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TEACHERS FOR OUR NATION'S SCHOOLS, by John Goodlad. (Jossey-Bass, $21.95.) In this meticulously researched volume, Goodlad, author of the landmark A Place Called School, concludes that schools can't be improved until we completely revamp the way we train teachers. Teacher training is a low priority in even the best colleges and universities. Worse, it is stultifyingly anti-intellectual: Teachers are taught narrow methodologies, and important pedagogical techniques are disseminated in lecture form, not through discussion and practice. Such shoddy training not only embitters future teachers, but it also gives them the false impression that teaching is mastering a set of techniques. Goodlad insists, however, that teachers must learn to think critically about their profession and the schools they teach in. And if they want to effect change, they must be able to question the very things they are taught. Goodlad would like to see education schools structured along the lines of medical schools, where students, trained in theory and procedures, are equipped to make new discoveries. While Goodlad's case for more rigorous education schools is convincing, one sadly wonders if such a new form of teacher training would do much good. Are school boards and administrators ready to listen to teachers trained as social and educational critics?

THE PREDICTABLE FAILURE OF EDUCATIONAL REFORM, by Seymour Sarason. (Jossey-Bass, $21.95.) Early on in this important book, Sarason makes a surprising, seemingly paradoxical, statement: "[T]hese are dangerous times for education precisely because education is once again near the top of the national agenda.'' What this means, Sarason explains, is that even the best-intended reforms will do more harm than good if they focus on single issues (curriculum and desegregation, for example) instead of confronting "existing power relationships'' between administrators, teachers, students, and parents. These relationships, Sarason claims, are so rigidly hierarchal and coercive that reforms are passed on like papal decrees, from reluctant principals to reluctant teachers to even more reluctant students. But no one can "order'' reform, Sarason says, and such heavy-handed attempts only generate even greater animosities. Is there a way out? Sarason is pessimistic. Over and over again, he refers to the "intractability'' of the educational system, and describes its near-manic resistance to change. The only hope, he says, is for cooperation to replace coercion. But this, Sarason bleakly concludes, is unlikely. Cooperation-- which demands that all parties work as equals and not as adversaries--threatens the entrenched power of everyone from school boards to teachers' unions.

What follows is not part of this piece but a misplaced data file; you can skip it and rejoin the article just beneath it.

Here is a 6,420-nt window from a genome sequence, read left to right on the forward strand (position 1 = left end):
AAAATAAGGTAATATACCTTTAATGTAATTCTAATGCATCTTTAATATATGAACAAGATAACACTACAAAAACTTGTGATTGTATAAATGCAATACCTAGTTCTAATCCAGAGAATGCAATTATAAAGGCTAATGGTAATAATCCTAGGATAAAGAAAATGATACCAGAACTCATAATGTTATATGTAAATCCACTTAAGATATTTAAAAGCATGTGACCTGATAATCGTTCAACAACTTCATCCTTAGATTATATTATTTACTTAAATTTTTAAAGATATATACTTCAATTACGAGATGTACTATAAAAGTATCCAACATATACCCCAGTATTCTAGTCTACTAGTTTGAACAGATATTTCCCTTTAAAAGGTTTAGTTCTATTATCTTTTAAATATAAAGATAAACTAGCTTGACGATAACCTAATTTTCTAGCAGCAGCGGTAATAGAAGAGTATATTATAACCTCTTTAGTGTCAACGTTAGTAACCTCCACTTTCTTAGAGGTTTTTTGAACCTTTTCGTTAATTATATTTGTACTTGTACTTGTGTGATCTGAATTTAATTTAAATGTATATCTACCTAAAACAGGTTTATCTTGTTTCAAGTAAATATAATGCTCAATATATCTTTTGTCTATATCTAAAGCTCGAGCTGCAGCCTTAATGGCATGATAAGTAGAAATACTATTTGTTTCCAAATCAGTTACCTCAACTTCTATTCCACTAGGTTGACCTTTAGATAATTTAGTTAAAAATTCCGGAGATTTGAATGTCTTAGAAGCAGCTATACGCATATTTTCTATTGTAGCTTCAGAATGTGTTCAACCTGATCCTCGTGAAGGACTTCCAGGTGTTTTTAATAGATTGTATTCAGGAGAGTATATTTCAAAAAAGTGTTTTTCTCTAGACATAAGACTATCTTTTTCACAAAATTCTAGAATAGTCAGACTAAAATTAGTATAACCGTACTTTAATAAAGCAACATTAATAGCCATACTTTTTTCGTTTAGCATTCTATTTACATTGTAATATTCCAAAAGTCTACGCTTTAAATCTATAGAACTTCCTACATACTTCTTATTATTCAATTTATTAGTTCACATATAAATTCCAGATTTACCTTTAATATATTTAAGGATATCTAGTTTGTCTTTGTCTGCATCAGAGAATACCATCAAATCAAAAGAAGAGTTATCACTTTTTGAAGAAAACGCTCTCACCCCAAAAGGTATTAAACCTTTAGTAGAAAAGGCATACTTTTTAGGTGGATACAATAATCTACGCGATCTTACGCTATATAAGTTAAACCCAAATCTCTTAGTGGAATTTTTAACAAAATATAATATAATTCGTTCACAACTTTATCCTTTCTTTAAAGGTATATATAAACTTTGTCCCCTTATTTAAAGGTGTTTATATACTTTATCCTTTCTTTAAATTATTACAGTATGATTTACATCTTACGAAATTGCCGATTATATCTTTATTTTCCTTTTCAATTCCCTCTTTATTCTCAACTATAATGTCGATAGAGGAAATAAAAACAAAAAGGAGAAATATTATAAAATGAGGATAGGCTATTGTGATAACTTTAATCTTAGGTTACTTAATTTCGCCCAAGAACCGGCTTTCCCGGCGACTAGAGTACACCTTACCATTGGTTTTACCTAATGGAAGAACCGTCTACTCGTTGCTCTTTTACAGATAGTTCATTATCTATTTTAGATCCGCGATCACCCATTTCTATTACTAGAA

TEXTBOOKS AND SCHOOLING IN THE UNITED STATES, edited by David Elliot and Arthur Woodward. (University of Chicago Press, $19.95.) This volume looks at American textbooks from various historical, educational, economic, and cultural perspectives. The news is all bad. Most textbooks are lifeless and unreadable, and the authors of most of the articles in this book say it will take a long time for them to get better. Bad textbooks, they argue, serve the needs of publishers eager to serve inadequately prepared teachers and self-protective bureaucracies. The only group that fails to profit is the students. The overriding problem seems to be an educational system that banishes controversy, even though real learning can't take place without it. To alter this pitiful state of affairs, the authors make several suggestions, including greater teacher autonomy in developing curricula and less reliance on textbooks.--David Ruenzel

The reviewer, former chairman of the English department at University Lake School in Hartland, Wis., is on leave to write a novel.

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